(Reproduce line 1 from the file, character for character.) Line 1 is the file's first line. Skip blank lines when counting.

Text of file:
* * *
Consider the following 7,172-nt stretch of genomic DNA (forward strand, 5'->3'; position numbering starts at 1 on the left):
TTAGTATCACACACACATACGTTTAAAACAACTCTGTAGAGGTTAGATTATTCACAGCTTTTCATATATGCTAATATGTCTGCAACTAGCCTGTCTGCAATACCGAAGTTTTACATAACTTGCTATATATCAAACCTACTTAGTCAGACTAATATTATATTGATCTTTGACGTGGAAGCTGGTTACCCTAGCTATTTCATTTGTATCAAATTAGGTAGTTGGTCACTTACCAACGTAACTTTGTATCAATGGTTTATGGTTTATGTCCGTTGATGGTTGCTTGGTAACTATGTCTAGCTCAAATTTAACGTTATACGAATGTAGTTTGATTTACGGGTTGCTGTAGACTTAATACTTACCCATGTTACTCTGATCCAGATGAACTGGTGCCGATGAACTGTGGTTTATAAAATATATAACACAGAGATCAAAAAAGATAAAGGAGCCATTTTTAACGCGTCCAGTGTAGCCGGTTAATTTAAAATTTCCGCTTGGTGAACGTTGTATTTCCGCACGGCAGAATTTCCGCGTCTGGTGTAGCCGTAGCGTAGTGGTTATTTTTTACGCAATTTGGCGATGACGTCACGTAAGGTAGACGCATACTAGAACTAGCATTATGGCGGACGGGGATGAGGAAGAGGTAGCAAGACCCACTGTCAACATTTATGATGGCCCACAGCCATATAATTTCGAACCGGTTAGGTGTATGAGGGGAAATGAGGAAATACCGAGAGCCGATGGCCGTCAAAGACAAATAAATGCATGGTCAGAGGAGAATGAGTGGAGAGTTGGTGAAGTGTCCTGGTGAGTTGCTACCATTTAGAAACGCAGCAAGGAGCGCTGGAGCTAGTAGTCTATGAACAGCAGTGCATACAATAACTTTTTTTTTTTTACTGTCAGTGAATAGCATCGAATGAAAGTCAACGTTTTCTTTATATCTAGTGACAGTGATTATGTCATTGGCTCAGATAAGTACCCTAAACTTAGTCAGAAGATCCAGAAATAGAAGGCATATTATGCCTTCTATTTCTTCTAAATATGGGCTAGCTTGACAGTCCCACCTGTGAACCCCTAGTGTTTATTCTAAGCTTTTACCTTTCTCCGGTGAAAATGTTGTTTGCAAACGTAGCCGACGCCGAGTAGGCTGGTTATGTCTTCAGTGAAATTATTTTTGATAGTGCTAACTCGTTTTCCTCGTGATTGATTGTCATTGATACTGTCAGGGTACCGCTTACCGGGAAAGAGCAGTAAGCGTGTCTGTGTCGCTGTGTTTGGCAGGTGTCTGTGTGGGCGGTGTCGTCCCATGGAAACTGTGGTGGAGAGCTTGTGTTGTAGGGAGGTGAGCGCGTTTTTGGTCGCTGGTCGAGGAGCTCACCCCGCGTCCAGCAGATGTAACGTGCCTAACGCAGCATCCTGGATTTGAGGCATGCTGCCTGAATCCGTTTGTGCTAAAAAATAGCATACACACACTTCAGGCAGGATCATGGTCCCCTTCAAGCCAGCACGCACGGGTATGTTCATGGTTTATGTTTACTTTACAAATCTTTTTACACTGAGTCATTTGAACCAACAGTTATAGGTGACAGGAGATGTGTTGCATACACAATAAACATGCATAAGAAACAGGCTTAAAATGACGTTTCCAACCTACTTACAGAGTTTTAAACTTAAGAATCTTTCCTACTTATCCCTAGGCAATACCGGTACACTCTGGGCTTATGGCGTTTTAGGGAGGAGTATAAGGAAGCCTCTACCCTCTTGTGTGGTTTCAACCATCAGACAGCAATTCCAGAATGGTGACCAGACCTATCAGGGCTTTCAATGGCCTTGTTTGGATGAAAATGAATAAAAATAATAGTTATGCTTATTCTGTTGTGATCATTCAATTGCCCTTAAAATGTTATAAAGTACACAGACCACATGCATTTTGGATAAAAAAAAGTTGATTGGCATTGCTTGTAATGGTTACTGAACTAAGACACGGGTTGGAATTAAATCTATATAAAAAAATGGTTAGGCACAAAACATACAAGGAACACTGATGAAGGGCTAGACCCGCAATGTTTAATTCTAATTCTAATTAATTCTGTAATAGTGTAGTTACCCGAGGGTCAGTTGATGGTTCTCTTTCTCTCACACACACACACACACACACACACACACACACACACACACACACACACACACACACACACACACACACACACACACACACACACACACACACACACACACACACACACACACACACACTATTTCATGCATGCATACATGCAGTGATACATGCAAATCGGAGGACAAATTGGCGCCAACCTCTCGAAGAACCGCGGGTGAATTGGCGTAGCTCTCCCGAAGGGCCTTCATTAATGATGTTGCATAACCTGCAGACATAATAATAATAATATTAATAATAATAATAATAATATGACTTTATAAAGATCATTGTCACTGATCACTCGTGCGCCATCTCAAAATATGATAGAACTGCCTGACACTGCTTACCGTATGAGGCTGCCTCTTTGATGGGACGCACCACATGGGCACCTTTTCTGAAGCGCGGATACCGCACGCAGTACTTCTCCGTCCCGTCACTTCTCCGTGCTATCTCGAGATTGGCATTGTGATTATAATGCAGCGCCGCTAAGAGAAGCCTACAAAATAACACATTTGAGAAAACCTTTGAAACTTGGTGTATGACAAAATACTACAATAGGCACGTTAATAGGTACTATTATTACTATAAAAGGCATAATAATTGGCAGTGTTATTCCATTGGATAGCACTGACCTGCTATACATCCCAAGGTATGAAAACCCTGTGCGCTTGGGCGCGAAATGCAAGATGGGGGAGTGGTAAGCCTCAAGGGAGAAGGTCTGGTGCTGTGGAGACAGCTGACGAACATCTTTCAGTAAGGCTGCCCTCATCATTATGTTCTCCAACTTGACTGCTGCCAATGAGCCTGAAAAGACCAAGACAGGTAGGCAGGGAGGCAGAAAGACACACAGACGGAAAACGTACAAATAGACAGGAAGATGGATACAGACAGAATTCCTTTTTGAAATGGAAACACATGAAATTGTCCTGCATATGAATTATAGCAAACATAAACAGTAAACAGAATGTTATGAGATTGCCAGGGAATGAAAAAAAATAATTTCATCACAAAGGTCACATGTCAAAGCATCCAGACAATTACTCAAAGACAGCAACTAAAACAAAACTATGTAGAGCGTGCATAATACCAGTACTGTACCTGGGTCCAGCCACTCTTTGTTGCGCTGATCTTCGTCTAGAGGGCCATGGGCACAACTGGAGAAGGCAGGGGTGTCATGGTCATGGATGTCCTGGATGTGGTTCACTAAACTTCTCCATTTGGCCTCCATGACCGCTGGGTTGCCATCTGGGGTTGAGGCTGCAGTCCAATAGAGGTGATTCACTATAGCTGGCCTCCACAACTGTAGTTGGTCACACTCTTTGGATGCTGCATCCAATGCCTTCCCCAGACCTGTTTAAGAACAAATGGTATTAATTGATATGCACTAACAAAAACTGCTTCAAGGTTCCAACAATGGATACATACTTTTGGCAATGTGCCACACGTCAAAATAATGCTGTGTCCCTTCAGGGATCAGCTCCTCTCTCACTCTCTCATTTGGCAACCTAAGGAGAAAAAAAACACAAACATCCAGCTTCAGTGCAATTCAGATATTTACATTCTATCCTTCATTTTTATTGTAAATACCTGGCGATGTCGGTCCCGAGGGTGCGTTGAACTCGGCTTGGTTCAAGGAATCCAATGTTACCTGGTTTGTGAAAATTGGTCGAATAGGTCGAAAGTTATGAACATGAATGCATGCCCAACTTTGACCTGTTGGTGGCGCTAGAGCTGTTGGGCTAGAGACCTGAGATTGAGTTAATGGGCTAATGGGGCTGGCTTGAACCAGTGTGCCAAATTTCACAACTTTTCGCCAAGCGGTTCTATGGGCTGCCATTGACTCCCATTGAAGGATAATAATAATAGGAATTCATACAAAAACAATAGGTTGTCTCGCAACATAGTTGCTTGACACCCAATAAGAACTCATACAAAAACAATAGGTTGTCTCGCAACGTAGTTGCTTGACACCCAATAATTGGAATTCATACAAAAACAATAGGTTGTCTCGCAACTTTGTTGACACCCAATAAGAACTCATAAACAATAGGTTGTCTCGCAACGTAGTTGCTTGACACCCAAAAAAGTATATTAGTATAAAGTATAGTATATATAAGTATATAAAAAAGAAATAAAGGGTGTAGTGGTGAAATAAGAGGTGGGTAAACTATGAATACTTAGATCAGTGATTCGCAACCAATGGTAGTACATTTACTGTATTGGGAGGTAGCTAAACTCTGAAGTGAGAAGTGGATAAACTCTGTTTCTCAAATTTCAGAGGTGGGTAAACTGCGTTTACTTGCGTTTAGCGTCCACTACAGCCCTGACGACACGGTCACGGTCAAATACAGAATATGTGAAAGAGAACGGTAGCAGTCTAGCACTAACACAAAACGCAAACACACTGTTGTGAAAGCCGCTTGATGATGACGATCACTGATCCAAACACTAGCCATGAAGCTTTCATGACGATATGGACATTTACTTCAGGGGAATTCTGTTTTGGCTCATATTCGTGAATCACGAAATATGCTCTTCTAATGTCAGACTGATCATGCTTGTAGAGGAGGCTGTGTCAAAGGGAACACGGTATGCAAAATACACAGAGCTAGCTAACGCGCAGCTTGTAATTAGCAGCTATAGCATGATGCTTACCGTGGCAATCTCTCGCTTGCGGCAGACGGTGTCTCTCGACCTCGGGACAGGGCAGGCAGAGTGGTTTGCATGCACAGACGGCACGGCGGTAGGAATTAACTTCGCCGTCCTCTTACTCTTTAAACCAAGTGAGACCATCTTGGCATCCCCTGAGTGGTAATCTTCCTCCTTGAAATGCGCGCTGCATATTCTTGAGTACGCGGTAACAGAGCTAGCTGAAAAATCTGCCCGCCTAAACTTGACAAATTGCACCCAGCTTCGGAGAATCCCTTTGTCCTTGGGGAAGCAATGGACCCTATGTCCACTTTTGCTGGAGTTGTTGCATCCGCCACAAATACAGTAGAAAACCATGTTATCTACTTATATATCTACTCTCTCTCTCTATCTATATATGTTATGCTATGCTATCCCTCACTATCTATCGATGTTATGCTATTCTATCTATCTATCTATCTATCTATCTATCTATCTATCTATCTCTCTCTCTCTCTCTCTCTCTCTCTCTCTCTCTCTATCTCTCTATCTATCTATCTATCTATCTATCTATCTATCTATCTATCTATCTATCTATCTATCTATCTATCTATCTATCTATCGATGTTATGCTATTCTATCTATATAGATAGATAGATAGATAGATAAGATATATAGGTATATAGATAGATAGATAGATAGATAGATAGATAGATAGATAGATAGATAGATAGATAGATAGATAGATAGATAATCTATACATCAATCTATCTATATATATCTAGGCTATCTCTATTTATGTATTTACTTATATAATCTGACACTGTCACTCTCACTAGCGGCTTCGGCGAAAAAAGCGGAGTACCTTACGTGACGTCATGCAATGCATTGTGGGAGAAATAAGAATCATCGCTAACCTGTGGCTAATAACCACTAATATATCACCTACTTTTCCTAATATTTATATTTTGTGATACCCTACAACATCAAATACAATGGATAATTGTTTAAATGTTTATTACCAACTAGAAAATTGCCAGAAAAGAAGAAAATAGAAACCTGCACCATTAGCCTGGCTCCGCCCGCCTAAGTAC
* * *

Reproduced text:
Consider the following 7,172-nt stretch of genomic DNA (forward strand, 5'->3'; position numbering starts at 1 on the left):